Manufactured by hand from premium-quality copolymer monofilament, Calusa’s nets start--and stay--supple and soft. Their six-panel design is executed perfectly, leading to exceptional casts and fast, perfect openings.
Strong mesh of various sizes cuts the weather quickly, weighed down by 1.5 pounds of lead per radius foot. That can get heavy fast, especially in the larger radiuses, and this is not a net for those new to throwing.
But in expert hands, I doubt anything can compare in terms of distance, perfect circles, and fast sinking.
Expect to pay for excellence.
The radius tells you a lot more about a cast net than just how big it is when fully expanded, and as experienced users can attest, it’s something to consider carefully when choosing the right option for your needs and ability.
Keep in mind that the radius will be half of the open size!!!
Going with the biggest net you can find may be a huge mistake.
Beyond ease of use and how long it’ll take you to develop good technique, net size affects performance in some ways you may not have considered.
This big net demands real skill to throw properly.
Cast nets depend on the lead weights on their circumference to sink quickly, and as I’ll explain further below, the rate at which they fall through the water is directly affected by mesh size.
You want a net to sink quickly, as fish will attempt to avoid it. In shallow water, this may be difficult for them, but in deeper water, they have more time to get free.
Larger nets are better than smaller nets in this sense, all other things being equal. A good rule of thumb is that a net works best in water as deep as the radius of the net or less. Thus, a 6-foot net is best in water 6 feet or less in depth.
That doesn’t mean that you can’t use a cast net in deeper water, but you’ll find that size matters.
So why not just get the biggest net you can find?
Big nets get heavy quickly and demand precise technique to cast well.
Fast-sinking nets typically sport something in the neighborhood of 1.5 pounds of lead per radius foot. Just a bit of math then tells you that a 10-foot net will weigh in at about 15 pounds.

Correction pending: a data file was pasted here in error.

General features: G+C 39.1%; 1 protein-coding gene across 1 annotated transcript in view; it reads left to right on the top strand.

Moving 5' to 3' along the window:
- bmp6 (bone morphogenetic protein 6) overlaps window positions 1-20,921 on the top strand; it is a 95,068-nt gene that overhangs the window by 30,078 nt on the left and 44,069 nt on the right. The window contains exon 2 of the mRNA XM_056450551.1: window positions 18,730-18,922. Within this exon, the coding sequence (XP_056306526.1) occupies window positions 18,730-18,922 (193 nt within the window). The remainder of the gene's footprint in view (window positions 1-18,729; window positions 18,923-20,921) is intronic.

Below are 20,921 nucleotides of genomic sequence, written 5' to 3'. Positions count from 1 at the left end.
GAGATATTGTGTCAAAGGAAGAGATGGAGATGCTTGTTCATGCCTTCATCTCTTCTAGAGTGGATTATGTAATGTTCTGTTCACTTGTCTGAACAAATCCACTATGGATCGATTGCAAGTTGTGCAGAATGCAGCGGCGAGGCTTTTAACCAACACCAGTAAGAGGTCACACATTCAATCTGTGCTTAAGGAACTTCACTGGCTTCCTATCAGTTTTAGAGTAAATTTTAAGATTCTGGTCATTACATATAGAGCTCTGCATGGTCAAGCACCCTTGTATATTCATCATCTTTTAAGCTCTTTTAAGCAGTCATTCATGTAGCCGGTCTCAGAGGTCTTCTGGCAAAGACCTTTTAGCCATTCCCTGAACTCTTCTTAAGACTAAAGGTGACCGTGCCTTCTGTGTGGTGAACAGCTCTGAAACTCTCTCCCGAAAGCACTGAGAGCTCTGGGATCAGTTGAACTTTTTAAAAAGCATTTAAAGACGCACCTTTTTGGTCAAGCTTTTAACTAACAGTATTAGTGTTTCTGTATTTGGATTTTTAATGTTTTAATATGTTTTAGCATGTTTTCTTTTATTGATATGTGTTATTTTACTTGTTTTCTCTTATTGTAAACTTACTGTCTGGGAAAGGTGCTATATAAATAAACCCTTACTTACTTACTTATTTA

For most people, properly throwing a 15-pound cast net is going to be a serious challenge, and from an aching back to poor form, don’t expect it to be fun or productive unless you’re really, really strong and technically proficient.
For most people, a smaller, lighter net will be much easier to throw--and throw properly--yielding better results than a larger size.
So you’ve picked a net that you know you can handle, watched it fall into the water in a perfect circle over a school of menhaden, and gave your hand line a good pull--only to discover that your net is absolutely packed with 10- to 12-inch fish!
Larger mesh is ideal for larger bait.
Let’s do some quick math. You’ve selected a 6-foot net. Empty, it weighs in at about 9 pounds. But now, you’ve got 20 pounds of struggling fish to contend with as well.
You start hoisting your net out of the water and feel the full weight of your catch.
Is it too much to handle? Probably not.
But it’s certainly something to keep in mind.
Small mesh is perfect for small bait.
Mesh sizes balance two competing priorities.
One on hand, larger mesh allows a net to sink more quickly, covering the fish beneath it faster. That’s a critical consideration and a pretty much hard and fast rule to keep in mind.
On the other hand, small mesh traps more fish and bait. The bigger the mesh, the bigger the gaps.
Mesh sizes are measured in two ways. There’s a standard “square” measure and a “stretched” or diagonal size as well.
Fry nets, designed for minnows and small shrimp, can have mesh sizes as small as 3/16” square netting. Of course, larger fish are just as caught with small mesh as they would be with larger options, but the opposite isn’t true.
If you need minnows and tiny shrimp, go small and don’t worry.
⅜” square mesh is very common, and it’s a good middle-ground for most cast net users. It sinks pretty quickly--always a good thing--and is perfectly fine for baits in the 3- to 4-inch range. That covers a lot of ground, and from shrimp to shad, you’ll be in good shape.
For larger bait, ½” to even as large as 1 ¼” mesh can be used. Ideal for mullet, big menhaden, and the like, this is ideal for huge baits--but shrimp and shad will swim right through!
Cast nets only work because of the weight at their circumference.
All that lead opens the net as it spins through the air, and it’s what sinks first and fastest, creating a trap for bait.
To get the performance you want, good nets are typically weighted with 1.5 pounds of lead per radius foot. Less than that will still work, but it just won’t sink as quickly as you’d like.
That said, some cast net enthusiasts like a lighter net as it can make technique easier.
We can’t tell you which cast net is right for you, but we can say that any of the nets on our list will work well once you get the hang of the throw.
And from beginners to seasoned hands, there’s a net on our list that’s perfect for your needs.
We hope that this article has helped you pick your next net, and we’d love to hear from you if it has.
Please leave a comment below!